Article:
Introduction

Navigating the Career Abyss: Extern Job Shadowing, Part 2

Navigating the Career Abyss: Extern Job Shadowing, Part 2

If you recall, I signed up for the Career Centre Extern Job Shadowing Program, and this past Reading Week, I’m happy to say, I completed it. I experienced a variety of emotions before, during and after the externship, and in a way this post will serve to inform the potential future Extern Programmers, but it’s also a form of catharsis, a means to express anxieties about my future.

Luckily, I got my first choice, a reputable and international corporate law firm on Bay Street. Before the actual day, I was worried, but I realized, I am a real person, and lawyers are real people (surprisingly), so I’ll just be myself, and it went well. My mentor was a young female lawyer who was eager to show us what the legal profession is really like, most notably by observing the courts. Throughout the day, I asked her everything from how the profession can conflict with one’s morality, to being a woman in a “man’s world,” to the hours, which can be long, and salary. I was lucky to hear it firsthand because Google searches can only go so far.

What I learned was that law, or any professional career, is hard work, but also very rewarding. The externship was such a valuable learning experience because how can you know what profession to choose to study without dipping your feet in the water beforehand? You get to ask questions, share your thoughts and see how those before you were able to deal with their struggles and concerns. Most importantly, I was able to learn that people who study law come from a wide variety of backgrounds, from the arts to sciences, so there is definitely a place for uniqueness in the profession.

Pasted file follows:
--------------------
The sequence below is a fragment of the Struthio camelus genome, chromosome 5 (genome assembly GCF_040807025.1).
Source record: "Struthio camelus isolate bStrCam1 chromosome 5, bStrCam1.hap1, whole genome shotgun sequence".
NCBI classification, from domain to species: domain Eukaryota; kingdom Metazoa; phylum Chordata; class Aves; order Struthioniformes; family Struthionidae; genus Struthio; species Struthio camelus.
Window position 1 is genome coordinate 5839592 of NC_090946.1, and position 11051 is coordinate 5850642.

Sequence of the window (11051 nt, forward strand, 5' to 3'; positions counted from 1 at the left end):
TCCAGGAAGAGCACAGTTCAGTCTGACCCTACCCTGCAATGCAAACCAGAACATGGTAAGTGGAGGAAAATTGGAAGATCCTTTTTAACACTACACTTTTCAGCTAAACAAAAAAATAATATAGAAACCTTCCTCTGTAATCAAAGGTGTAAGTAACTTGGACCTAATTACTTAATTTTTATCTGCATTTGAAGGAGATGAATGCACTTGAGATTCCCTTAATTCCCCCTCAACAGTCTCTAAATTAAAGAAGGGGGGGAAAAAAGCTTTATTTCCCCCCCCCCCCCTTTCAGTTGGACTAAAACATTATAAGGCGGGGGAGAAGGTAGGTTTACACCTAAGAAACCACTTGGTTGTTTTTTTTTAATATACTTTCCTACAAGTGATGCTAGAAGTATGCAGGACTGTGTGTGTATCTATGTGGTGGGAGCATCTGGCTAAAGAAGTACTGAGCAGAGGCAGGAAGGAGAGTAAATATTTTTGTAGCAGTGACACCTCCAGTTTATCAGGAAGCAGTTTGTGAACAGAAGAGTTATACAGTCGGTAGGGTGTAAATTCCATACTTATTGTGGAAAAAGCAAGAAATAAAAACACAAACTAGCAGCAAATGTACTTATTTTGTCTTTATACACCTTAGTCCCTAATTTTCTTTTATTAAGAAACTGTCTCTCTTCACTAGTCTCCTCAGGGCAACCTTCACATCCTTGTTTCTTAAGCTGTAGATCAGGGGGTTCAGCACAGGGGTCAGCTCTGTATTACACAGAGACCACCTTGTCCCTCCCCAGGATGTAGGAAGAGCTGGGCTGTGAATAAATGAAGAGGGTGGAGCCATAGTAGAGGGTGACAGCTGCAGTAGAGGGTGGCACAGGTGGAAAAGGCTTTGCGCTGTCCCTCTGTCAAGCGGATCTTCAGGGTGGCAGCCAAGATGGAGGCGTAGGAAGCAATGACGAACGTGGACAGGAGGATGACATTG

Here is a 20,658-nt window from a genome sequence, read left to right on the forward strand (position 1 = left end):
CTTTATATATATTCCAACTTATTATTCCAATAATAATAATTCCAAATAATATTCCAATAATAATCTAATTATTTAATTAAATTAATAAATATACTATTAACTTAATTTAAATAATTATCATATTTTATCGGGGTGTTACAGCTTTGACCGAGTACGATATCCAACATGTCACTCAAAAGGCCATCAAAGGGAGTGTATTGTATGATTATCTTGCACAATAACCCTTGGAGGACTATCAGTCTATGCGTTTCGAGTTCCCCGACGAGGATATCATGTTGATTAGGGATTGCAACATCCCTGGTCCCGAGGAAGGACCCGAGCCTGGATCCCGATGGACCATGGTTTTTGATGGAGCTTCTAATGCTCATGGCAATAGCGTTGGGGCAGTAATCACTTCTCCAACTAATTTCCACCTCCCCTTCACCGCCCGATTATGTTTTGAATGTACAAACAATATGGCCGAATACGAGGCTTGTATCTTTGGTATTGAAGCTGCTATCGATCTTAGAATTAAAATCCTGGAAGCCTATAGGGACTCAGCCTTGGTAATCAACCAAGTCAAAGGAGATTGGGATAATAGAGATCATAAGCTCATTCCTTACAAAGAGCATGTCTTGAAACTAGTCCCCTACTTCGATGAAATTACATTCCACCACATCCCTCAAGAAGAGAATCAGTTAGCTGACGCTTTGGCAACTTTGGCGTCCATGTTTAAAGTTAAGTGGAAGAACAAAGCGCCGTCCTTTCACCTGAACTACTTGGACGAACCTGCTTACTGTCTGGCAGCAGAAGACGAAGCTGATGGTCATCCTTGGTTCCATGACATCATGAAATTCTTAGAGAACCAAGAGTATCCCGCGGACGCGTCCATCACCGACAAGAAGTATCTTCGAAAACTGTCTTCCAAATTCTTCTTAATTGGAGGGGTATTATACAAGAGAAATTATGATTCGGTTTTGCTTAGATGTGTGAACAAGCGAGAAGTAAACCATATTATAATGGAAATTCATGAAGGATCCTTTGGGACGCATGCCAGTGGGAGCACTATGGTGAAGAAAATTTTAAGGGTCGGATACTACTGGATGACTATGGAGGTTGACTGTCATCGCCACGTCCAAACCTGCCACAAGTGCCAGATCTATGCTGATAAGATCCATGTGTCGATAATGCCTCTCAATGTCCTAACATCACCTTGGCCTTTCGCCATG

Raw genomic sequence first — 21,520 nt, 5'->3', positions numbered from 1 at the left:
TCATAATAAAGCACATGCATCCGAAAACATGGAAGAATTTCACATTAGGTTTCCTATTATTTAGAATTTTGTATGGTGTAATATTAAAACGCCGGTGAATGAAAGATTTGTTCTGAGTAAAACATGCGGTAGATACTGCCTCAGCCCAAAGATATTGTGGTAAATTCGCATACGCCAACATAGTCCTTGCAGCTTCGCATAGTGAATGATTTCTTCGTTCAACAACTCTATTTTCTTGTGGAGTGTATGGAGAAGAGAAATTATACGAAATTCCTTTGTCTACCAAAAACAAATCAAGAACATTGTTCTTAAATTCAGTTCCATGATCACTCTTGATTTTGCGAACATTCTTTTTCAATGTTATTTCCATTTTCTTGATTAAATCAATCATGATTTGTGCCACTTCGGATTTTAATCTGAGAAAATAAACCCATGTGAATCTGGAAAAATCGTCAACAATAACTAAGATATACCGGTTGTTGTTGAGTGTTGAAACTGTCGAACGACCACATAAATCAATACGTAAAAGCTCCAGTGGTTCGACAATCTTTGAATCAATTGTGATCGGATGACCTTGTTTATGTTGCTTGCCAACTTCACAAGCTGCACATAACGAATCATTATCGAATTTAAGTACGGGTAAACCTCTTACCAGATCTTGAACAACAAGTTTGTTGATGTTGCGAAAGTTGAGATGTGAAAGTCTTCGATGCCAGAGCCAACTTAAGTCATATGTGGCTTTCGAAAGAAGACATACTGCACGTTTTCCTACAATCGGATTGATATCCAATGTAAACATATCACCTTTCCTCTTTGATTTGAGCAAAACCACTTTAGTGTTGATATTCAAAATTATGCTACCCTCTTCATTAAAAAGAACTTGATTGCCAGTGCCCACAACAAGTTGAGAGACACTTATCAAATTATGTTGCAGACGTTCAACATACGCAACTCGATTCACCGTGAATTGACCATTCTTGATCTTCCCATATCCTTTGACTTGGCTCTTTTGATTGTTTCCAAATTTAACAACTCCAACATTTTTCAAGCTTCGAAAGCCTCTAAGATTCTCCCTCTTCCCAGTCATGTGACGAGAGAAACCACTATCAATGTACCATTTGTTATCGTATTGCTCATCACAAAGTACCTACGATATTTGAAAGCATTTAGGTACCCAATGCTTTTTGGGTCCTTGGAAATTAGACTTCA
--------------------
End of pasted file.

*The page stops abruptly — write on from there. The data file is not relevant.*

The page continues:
What can I say – I really really am worried about my future professional career. Sometimes I just worry-dream (daydreaming gone awry). It’s not that I don’t think I’m capable, but for me personally, I want to excel at the delicate balance of my personal and professional lives. I want to work for my own creative output, to give myself satisfaction, and equally important, to make a living. In many ways, a legal career fulfills my desires in life.  You are in part a leader in society, able to use the craft of language to protect humanity, and often you are able to be your own boss, in charge of your own work.

Do I know if law is the right career for me? At this point, no. I don’t want to enter law school not being 100% sure, because not only is it a large emotional investment, it’s very, very expensive. What I am planning to do (and am I currently doing actually) is working. I gotta pay those bills! But, I also need to get a feel for what my interests are. Even more, I want to spend time enjoying my life. The past few years have been stressful, but challenging in a good way, and I want to do something that doesn’t involve getting graded. I will continue researching the legal field, talking to anyone in the business I can, and continue to study for those LSATS.

I encourage everyone at U of T to take advantage of the Extern opportunity. It’s invaluable, and hey, we already paid for it in our fees!

 

Desiree

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